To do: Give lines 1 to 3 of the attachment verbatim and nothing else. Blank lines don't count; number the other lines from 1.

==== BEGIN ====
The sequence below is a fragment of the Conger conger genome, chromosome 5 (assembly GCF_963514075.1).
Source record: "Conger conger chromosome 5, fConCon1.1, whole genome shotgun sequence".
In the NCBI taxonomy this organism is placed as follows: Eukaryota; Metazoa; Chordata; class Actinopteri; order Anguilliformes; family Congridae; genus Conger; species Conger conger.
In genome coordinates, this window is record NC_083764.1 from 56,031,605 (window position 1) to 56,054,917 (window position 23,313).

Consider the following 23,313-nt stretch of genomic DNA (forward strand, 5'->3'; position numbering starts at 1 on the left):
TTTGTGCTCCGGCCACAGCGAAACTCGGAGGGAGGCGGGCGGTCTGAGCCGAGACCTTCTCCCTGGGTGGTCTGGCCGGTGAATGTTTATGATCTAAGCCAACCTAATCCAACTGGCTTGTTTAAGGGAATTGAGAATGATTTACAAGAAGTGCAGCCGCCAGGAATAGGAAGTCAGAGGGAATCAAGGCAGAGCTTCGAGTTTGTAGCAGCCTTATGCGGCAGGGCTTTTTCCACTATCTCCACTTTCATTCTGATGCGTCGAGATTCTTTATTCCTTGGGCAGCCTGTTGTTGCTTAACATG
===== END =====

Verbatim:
The sequence below is a fragment of the Conger conger genome, chromosome 5 (assembly GCF_963514075.1).
Source record: "Conger conger chromosome 5, fConCon1.1, whole genome shotgun sequence".
In the NCBI taxonomy this organism is placed as follows: Eukaryota; Metazoa; Chordata; class Actinopteri; order Anguilliformes; family Congridae; genus Conger; species Conger conger.